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Review: A Girl is a Half Formed Thing by Eimear McBride

A Girl is a Half Formed Thing is a short experimental first novel by Irish writer Eimear McBride.  It tells the story from before birth to young adulthood of a nameless girl and her brother, who was operated on as a young boy for a brain tumour, as a result of which he is left with learning difficulties.

The writing style is stream of consciousness, following the tradition I suppose of James Joyce, and notoriously difficult to read.

I was surprisingly disappointed with this novel.  The early childhood parts were interestingly done, as the confusing narrative style fitted quite well with the confusing experience of childhood.  But it was much harder to reconcile the primitive babble of words with that of an adolescent girl, and I had a growing suspicion that if the story were to be rewritten in plain English, there would be very little to it; it would be revealed to be slight and to say little other than child abuse is very unpleasant.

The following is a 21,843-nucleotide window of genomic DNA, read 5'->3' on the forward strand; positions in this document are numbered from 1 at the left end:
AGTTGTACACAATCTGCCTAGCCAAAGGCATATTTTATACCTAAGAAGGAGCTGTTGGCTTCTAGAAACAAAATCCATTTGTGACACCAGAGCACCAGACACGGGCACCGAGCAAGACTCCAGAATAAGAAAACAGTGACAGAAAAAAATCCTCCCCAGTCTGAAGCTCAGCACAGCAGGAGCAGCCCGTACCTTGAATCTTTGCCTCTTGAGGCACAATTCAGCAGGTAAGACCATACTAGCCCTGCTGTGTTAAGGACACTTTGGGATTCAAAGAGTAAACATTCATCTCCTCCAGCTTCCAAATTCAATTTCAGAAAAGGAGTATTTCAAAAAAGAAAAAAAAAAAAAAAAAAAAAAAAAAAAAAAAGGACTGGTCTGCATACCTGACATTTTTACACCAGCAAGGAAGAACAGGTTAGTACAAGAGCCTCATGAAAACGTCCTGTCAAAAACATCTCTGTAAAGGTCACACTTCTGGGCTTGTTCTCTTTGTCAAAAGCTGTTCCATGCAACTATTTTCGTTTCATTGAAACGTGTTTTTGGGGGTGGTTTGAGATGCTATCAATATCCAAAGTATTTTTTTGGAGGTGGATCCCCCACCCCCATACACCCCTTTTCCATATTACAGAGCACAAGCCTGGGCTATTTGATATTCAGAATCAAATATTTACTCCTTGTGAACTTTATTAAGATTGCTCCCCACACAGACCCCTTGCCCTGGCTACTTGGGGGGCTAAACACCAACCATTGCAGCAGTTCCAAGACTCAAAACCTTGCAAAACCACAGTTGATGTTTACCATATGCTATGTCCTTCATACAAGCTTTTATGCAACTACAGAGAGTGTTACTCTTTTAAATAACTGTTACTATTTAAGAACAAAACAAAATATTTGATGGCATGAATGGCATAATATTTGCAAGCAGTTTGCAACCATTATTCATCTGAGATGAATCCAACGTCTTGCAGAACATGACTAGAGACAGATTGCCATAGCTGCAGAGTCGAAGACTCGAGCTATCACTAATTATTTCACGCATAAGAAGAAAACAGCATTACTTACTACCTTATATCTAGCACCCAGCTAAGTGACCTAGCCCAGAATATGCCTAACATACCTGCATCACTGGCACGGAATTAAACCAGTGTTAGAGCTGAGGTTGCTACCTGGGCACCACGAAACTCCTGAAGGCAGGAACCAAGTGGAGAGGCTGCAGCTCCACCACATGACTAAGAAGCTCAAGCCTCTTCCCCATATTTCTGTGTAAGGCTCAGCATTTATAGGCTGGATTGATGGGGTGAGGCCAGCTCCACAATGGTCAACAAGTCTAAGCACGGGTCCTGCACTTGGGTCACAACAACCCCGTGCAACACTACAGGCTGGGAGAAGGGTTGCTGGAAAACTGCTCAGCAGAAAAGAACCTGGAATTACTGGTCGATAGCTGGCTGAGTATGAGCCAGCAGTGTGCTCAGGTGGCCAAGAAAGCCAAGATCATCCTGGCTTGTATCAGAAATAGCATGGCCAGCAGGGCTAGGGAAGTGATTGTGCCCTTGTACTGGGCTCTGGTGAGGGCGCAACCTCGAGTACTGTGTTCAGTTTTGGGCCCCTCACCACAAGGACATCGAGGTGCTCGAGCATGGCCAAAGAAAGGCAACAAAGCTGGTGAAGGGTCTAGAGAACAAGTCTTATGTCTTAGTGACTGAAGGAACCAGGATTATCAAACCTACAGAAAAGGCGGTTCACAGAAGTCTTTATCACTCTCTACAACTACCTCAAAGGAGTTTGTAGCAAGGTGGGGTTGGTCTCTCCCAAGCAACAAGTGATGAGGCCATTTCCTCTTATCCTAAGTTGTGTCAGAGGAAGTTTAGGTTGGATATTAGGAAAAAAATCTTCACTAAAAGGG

Also, some of the sentences, such as “Wrong you do not understand” unintentionally come out a bit Yoda. :-/

Would be interesting to know if I have missed something.

I really must get round to reading Ulysses.

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4 Comments

    • It has to be said, your book is much more lucid and illuminating than this one on the subject of childhood trauma and its effects.

  1. I also had difficulties with this but as it won the women’s prize (was it still the Orange? I can’t remember.) I assumed it must be me and have been intending to go back to it and try again. Maybe I won’t bother.

    • It won flippin’ shedloads of prizes! The Bailey’s/Orange being the most prestigious. I do hope you get through it and then post what you think, because I would like to know if it is just me as well.

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